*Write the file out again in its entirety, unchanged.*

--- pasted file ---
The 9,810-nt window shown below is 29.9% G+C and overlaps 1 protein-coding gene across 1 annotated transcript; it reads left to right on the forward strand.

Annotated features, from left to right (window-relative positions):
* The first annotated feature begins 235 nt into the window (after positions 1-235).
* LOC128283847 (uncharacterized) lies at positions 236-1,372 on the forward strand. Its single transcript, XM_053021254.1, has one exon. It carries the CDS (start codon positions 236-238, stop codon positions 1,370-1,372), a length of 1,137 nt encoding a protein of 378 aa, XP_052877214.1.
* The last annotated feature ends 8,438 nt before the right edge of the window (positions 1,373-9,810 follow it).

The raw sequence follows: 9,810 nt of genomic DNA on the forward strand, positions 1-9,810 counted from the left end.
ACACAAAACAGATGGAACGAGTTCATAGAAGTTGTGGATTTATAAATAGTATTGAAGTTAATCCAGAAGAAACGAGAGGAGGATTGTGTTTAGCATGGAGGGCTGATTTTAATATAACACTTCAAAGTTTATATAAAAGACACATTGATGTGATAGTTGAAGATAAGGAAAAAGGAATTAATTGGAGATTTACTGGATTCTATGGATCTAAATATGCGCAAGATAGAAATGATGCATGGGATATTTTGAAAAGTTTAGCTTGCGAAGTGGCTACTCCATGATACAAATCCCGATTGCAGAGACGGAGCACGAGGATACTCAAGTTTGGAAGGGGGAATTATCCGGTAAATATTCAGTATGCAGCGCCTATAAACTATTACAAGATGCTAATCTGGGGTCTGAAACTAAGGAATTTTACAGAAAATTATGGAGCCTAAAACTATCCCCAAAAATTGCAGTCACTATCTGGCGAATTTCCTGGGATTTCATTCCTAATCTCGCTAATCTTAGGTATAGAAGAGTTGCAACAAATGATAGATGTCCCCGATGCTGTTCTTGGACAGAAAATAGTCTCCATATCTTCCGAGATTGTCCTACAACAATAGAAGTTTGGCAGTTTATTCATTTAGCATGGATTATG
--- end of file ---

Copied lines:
The 9,810-nt window shown below is 29.9% G+C and overlaps 1 protein-coding gene across 1 annotated transcript; it reads left to right on the forward strand.

Annotated features, from left to right (window-relative positions):
* The first annotated feature begins 235 nt into the window (after positions 1-235).
* LOC128283847 (uncharacterized) lies at positions 236-1,372 on the forward strand. Its single transcript, XM_053021254.1, has one exon. It carries the CDS (start codon positions 236-238, stop codon positions 1,370-1,372), a length of 1,137 nt encoding a protein of 378 aa, XP_052877214.1.
* The last annotated feature ends 8,438 nt before the right edge of the window (positions 1,373-9,810 follow it).

The raw sequence follows: 9,810 nt of genomic DNA on the forward strand, positions 1-9,810 counted from the left end.
ACACAAAACAGATGGAACGAGTTCATAGAAGTTGTGGATTTATAAATAGTATTGAAGTTAATCCAGAAGAAACGAGAGGAGGATTGTGTTTAGCATGGAGGGCTGATTTTAATATAACACTTCAAAGTTTATATAAAAGACACATTGATGTGATAGTTGAAGATAAGGAAAAAGGAATTAATTGGAGATTTACTGGATTCTATGGATCTAAATATGCGCAAGATAGAAATGATGCATGGGATATTTTGAAAAGTTTAGCTTGCGAAGTGGCTACTCCATGATACAAATCCCGATTGCAGAGACGGAGCACGAGGATACTCAAGTTTGGAAGGGGGAATTATCCGGTAAATATTCAGTATGCAGCGCCTATAAACTATTACAAGATGCTAATCTGGGGTCTGAAACTAAGGAATTTTACAGAAAATTATGGAGCCTAAAACTATCCCCAAAAATTGCAGTCACTATCTGGCGAATTTCCTGGGATTTCATTCCTAATCTCGCTAATCTTAGGTATAGAAGAGTTGCAACAAATGATAGATGTCCCCGATGCTGTTCTTGGACAGAAAATAGTCTCCATATCTTCCGAGATTGTCCTACAACAATAGAAGTTTGGCAGTTTATTCATTTAGCATGGATTATG